The 20-minute trip across the water brought us to Kadikoy – Fenerbahce heartland. You are immediately hit by the yellow and blue coloured shirts, scarves and flags but what struck me most were the Galatasaray fans walking around freely without any hassle at all.
Before making the trip to Istanbul, a reaction I heard from many people was about potential danger here. “Stay safe,” they said. “Keep out of trouble.” Asked if they had been to the city, the response was no.
The killings of Leeds United supporters Christopher Loftus and Kevin Speight before a 2000 Uefa Cup semi-final against Galatasaray perhaps remain in the forefront of people’s minds, almost 20 years on.
In his book ‘Welcome to Hell? In search of the real Turkish football’, Ankara-based British social anthropologist Dr John McManus explored the issue of football violence and hooliganism in the country.
The phrase ‘Welcome to Hell’ stems from Manchester United’s Champions League visit to Galatasaray in November 1993, when Eric Cantona, Ryan Giggs and company were given a particularly hostile reception upon their arrival at the airport. Supporters piled into the old Ali Sami Yen stadium some seven hours before kick-off.
McManus wrote: “My own experiences were anything but hellish. When I think about Turkish football, I picture warm-heartedness, camaraderie and ardour in amounts I had never before witnessed.
“I think of Turkish-origin Londoners who would pull on a Fenerbahce top and fly halfway around Europe to watch their side play.
“In Turkey, I was never made to feel unwelcome. The gap between perceptions and the reality I encountered was stark.”
After the boat ride it was easy to see what he meant, and around Fenerbahce’s ground there was a carnival atmosphere already in full swing a full five hours before kick-off. The wave carried me along.
Fans were lining the streets, singing songs and lighting flares. The smoke was so thick it made your eyes itch and got to the back of your throat. There was no let-up. Caught off guard, my heart skipped a beat when a firework let out a huge shuddering blast.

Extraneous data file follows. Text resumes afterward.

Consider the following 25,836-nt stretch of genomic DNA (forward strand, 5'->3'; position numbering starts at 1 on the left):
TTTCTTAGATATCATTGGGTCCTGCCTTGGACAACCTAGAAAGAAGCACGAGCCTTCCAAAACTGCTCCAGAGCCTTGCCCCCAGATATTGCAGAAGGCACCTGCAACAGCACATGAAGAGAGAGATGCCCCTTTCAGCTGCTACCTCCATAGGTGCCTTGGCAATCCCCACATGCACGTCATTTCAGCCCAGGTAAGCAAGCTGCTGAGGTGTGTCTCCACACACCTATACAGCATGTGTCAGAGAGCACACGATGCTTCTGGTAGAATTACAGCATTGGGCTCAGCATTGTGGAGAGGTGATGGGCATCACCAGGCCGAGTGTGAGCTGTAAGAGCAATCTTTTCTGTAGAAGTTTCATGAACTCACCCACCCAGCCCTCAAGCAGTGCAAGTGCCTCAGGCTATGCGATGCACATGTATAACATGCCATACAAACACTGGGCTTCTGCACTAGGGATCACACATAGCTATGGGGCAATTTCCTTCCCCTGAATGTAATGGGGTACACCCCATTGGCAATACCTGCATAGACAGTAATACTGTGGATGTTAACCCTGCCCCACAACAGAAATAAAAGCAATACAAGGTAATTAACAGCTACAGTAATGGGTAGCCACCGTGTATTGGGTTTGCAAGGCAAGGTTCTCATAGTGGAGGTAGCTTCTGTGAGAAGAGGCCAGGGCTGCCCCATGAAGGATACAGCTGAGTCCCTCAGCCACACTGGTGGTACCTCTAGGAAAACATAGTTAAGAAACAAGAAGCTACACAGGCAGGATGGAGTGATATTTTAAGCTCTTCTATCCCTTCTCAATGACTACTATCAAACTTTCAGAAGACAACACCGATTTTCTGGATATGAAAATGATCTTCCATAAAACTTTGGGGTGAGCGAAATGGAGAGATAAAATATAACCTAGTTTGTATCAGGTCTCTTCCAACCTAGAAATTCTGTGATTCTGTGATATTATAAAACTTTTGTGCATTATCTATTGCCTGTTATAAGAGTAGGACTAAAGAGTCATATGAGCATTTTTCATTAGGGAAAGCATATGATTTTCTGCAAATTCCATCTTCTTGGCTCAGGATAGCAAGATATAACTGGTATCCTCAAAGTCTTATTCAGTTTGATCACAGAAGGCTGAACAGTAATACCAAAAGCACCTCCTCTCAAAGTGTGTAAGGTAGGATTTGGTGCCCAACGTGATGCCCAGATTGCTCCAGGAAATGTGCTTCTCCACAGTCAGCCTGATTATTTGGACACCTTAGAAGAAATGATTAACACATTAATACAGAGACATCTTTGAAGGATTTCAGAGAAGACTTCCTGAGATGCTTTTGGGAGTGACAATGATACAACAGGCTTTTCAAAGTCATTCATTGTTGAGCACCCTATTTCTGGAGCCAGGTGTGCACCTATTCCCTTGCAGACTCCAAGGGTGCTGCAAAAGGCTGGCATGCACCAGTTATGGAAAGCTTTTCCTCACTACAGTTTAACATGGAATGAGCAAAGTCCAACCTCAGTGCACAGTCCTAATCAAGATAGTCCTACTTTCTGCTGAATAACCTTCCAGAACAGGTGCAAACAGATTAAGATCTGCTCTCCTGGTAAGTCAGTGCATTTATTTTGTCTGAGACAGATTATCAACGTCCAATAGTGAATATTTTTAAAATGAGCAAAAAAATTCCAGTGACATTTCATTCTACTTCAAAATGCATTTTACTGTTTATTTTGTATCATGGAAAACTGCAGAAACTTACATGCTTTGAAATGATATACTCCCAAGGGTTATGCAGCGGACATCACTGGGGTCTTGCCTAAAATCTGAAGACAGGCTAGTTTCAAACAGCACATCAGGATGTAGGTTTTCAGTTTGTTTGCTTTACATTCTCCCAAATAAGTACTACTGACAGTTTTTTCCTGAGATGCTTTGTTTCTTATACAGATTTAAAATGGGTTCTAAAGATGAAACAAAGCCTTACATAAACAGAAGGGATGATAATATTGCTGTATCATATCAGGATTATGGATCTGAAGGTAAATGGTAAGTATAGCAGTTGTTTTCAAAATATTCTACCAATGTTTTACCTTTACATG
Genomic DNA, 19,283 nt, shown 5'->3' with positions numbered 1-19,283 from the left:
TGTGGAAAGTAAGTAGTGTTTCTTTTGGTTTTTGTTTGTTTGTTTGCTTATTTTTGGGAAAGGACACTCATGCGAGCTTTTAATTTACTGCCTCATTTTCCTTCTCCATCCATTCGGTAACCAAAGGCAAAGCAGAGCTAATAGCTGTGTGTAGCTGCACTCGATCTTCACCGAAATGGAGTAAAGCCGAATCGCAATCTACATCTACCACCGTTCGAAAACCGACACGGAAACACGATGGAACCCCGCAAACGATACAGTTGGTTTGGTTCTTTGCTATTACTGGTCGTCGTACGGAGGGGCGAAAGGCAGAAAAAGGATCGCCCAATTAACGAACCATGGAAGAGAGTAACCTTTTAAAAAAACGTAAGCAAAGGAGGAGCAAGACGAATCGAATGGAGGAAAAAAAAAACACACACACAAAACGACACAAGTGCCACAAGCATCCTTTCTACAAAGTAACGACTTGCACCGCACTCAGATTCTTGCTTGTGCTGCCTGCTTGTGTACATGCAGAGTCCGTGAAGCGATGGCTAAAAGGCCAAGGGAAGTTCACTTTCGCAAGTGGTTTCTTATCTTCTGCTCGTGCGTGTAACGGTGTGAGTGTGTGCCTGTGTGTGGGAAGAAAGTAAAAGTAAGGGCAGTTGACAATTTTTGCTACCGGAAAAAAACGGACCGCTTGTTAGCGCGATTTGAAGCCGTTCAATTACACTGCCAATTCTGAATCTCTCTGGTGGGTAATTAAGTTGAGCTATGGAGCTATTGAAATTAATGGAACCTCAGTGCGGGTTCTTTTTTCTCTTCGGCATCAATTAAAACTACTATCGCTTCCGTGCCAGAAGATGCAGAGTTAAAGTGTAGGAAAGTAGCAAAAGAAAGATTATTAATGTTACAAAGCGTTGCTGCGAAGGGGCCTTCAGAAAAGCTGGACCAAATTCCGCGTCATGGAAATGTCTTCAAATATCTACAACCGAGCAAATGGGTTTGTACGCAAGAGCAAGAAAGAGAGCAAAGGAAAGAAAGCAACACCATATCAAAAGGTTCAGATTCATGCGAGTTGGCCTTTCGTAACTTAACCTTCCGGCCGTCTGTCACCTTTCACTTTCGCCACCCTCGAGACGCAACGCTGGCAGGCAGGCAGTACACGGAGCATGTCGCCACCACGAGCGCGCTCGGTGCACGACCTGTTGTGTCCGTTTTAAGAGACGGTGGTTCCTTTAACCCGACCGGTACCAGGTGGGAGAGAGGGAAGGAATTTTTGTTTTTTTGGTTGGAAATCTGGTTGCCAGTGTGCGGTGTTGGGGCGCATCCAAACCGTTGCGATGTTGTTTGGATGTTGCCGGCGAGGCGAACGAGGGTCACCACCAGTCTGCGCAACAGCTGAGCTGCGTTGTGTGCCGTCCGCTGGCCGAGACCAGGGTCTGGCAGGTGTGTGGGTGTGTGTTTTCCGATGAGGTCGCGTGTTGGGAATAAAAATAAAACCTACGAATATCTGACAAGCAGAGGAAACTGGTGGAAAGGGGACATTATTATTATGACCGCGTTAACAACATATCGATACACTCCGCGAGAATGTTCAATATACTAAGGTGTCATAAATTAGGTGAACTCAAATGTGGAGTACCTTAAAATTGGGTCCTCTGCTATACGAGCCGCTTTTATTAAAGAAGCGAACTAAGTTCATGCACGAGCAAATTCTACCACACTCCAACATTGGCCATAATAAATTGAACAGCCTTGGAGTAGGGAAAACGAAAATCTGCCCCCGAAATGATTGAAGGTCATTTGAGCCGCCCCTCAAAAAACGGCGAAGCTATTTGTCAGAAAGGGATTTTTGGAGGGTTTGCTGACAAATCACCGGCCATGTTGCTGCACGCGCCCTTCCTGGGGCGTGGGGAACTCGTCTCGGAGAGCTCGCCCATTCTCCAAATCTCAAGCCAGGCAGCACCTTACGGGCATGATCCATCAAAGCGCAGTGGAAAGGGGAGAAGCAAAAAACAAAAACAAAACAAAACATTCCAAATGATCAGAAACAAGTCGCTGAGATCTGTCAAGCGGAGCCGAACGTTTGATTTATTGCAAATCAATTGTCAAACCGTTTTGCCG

The burned-out flares are discarded in the streets in their hundreds, along with the thousands of beer cans and millions of sunflower seed husks, which must have to be swept up by the truck load.
Another less innocent pre-match ritual involves holding up traffic in the one-way street parallel to the ground. Excitable supporters then rock cars from side to side. The older the vehicle, the more vigorous the rocking. Those driving Mercedes and BMWs get off lightly.
Inside Fenerbahce’s Sukru Saracoglu Stadium, a cauldron of a ground, the match itself is a typical derby encounter. The crescendo of whistling from the fans every time Galatasaray get on the ball provides another round of battering to the eardrums.
It is a game full of niggly fouls and the home fans are left exasperated when defender Hasan Ali Kaldirim is sent off after the referee consults the video assistant referee.
It ends 1-1. Fenerbahce supporters will be heading home the happier. They are still only six points clear of the bottom three, but they at least remain unbeaten at home against Galatasaray since 1998. What is more, they have perhaps even slightly dented their rivals’ title hopes.
With six games remaining, a draw means Galatasaray have managed to cut the deficit to Basaksehir to five points, but victory would have narrowed the margin to three.
Galatasaray will meet the league leaders in the penultimate round of matches this season. A match that may well determine who wins the title.
If Basaksehir can hang on, they will become just the sixth club to win the Turkish league since 1959.
It will be a historic achievement, no doubt, but only a small number among Istanbul’s millions of passionate football fans will be celebrating.